In October he met again with part of his Cuban public at the headquarters of Instar in Old Havana, with a personal exhibition that included twelve works, of which six had not been released in Cuba: Now (2016), Elegía (2016), TPara Construir Otra Casa (2016), Semiótica de la Mentira (2019), Mater Dei (2019), and El Eterno Retorno (2019).

These works have also been the result of a great personal sacrifice, stealing minutes from rest and paying a good part of the expenses. “When you get there, the CIA does not receive you, the American Government and Yankee imperialism do not receive you. None of them give out money to produce films, that is false,” says Jiménez.

“You have to do it all with your own means, generate your spaces and your time to do that. What did I do? In my time to sleep I did everything, between the jobs I’ve had, I did the movies and filmed on the weekend, editing at four in the morning, that was my choice. I feel sad when people give up.”

Jimenez would like to see a Cuba where there was an art and rehearsal cinema where he could present his films without anyone shouting “counterrevolutionary” or insulting him. “I am not interested if it is a radical communist who stands up to give an opinion about my film, I appreciate that, now the insults seem to me regrettable.”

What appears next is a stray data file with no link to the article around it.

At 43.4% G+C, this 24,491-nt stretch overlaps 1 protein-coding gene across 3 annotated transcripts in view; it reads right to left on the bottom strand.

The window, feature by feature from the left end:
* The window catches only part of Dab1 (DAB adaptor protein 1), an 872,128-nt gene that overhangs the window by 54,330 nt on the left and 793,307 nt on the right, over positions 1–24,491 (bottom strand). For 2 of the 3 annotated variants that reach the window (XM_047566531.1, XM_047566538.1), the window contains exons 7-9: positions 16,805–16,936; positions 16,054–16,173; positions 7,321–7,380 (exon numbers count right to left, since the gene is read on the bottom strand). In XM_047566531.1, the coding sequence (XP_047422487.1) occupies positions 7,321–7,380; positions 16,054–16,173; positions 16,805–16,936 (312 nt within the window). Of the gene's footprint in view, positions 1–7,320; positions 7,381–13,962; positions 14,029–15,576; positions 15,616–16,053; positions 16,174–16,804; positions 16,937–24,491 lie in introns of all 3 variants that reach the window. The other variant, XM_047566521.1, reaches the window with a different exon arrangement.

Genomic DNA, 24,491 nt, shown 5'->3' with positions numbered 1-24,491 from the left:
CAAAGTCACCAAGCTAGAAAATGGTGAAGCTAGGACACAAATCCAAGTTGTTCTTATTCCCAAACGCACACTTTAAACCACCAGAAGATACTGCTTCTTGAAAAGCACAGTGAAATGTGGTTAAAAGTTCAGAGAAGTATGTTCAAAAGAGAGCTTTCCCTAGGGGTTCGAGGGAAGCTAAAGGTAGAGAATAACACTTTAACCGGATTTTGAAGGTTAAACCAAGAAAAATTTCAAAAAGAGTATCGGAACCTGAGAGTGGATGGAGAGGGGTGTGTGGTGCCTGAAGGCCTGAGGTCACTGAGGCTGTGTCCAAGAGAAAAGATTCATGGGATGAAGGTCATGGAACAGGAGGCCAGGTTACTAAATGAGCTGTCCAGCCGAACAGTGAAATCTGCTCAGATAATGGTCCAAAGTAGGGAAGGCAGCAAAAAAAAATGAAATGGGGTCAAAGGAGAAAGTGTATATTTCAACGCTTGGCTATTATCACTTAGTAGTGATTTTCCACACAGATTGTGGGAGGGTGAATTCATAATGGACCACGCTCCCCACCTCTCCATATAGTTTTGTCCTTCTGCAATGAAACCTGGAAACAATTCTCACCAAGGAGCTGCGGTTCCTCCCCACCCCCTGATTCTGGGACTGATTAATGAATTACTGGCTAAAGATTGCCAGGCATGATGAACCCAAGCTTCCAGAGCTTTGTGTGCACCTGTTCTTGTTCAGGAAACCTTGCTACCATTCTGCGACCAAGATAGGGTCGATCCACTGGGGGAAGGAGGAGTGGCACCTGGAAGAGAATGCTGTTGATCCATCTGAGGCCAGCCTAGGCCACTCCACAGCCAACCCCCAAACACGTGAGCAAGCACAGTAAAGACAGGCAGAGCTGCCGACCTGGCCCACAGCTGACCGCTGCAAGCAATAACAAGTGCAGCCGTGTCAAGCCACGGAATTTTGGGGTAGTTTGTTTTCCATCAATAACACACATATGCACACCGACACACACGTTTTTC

“I have two very strong struggles in the United States, one is not to become a cynical and another is to deal with my dreams.”

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Under Threats, Parents of Baby Killed by Vaccine Leave Cuba

On October 16th, 2019, Caballero and her husband were summoned, via phone call, to appear on the same day for an appointment at the Public Health Ministry Headquarter in Havana. 

14ymedio bigger14ymedio, Luz Escobar, Havana, 6 November 2019 — Yaima Caballero, mother of the 1-year-old baby girl who died last October after receiving a vaccine, decided to leave Cuba to Mexico after receiving threats from the State Security (political police). “They told me I could end up in jail for making unfounded allegations,” she told 14ymedio.